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SWAT Teams – as we now know them – began HERE, in LA. Though there was a similar acronym coined out in Philadelphia where there was a mint, and lots of banks… getting robbed. So many, in fact, that Special Weapons and Tactics teams were created just to put a stop to them. That was in 1964.
In 1965, on this coast, we had the Watts Riots. It was a much different situation than the one in Philadelphia, ours was a community uprising. And Daryl Gates, a different kind of guy, then the LAPD Inspector, focused in, as a solution to this type of event, not on defense nor negotiation, but on offense. Coincidently, his 180 degree approach took on a name with the same letters; SWAT said it all then, and to this day: Special Weapons Attack Team.
Apparently, he saw civil unrest, swarming crowds coming at police from all sides – we’ll put aside for the moment any thoughts of why communities under his watch might be ready to revolt (although the Black Panthers and others made it pretty clear) – out-gunning holed-up lone gunmen, and the necessity of getting in doors where folks were discussing how thy might exercise their constitutional Rights. This was, after all, the mid 60’s – enlightenment was… rampant.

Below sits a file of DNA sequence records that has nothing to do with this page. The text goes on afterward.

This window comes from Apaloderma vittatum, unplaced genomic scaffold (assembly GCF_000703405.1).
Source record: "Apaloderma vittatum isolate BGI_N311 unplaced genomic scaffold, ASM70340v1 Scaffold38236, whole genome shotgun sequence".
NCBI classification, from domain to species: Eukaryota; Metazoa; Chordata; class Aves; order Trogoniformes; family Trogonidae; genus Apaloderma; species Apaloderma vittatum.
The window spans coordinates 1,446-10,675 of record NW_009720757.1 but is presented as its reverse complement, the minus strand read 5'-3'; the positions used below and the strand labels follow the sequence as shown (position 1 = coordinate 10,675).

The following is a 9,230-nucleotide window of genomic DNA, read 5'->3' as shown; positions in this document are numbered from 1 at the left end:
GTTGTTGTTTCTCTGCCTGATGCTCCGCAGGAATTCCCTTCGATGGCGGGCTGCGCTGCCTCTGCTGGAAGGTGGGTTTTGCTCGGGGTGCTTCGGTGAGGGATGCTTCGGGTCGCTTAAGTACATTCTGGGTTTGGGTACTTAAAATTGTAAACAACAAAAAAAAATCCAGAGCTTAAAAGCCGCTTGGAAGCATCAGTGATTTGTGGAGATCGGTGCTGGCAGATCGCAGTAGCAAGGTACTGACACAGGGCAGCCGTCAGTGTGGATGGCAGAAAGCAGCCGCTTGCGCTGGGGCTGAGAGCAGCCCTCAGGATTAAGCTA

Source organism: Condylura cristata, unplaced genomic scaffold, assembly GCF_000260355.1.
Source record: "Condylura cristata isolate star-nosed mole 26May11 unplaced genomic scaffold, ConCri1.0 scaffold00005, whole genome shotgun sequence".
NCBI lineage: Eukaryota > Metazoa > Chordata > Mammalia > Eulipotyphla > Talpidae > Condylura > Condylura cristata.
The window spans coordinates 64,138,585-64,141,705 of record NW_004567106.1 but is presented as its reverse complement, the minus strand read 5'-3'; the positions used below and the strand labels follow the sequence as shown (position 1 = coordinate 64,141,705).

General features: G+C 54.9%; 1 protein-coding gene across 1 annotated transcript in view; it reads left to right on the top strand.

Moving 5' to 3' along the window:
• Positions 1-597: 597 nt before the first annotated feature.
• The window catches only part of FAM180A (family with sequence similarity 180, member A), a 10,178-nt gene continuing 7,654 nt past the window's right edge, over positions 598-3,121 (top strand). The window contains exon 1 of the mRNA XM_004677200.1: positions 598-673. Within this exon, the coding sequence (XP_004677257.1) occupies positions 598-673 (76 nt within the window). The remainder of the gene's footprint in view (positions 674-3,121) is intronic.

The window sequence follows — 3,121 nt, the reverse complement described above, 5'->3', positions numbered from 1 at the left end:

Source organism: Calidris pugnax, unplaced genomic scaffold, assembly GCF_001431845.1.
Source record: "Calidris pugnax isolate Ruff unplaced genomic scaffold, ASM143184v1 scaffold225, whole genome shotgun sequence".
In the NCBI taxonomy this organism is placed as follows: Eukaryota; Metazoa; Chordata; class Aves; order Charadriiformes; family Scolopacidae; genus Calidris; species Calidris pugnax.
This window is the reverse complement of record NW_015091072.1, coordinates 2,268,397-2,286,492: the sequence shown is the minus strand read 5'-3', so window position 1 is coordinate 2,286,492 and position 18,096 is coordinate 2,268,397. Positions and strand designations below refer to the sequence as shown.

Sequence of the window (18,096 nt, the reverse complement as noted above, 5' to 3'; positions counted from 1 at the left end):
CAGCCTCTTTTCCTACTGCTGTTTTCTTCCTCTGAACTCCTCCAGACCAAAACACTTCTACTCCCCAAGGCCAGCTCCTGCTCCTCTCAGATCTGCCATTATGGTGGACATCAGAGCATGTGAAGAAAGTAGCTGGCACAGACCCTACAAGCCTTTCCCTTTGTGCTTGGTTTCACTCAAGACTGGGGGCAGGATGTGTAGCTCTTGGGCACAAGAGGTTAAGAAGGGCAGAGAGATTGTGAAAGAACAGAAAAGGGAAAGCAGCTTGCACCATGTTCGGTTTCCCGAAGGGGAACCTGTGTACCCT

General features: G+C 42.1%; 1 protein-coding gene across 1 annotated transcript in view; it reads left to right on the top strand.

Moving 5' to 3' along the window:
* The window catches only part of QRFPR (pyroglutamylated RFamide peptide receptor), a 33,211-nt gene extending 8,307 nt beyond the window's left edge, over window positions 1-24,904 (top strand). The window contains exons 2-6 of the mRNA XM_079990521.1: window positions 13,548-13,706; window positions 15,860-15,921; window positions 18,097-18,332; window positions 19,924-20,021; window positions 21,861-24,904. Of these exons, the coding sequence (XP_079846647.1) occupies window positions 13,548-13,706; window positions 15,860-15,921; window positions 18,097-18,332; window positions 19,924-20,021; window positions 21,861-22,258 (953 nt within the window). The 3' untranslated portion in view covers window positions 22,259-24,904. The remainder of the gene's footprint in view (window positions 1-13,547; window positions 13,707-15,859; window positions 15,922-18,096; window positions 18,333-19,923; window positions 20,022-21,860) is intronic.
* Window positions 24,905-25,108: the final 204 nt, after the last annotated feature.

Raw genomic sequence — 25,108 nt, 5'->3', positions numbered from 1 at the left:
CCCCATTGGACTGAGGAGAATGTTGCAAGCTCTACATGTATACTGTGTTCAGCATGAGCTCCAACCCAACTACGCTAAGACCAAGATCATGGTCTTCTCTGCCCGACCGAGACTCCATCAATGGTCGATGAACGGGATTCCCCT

In the 1967-68 Congressional session, concerns about the Panthers, Civil Rights groups, the resistance to the War on Drugs , and a push from a Republican House Representative gave SWAT teams the go-ahead. And off they went…http://theweek.com/articles/531458/troubling-rise-swat-teams
Way before RW Klarin became an LA FP Reporter, he was a regular on the LA Concert Circuit – watching the artists on stage who would, 50 or so years laters, be celebrated as Icons of the Era. He, himself, remembers this particular concert in his ‘remembrance’ of Ravi Shankar. It was a memory brought about by his present-day visit to a concert by Ravi at the Dorothy Chandler Pavillion. Curiously, Ravi might have his own memory from way back when…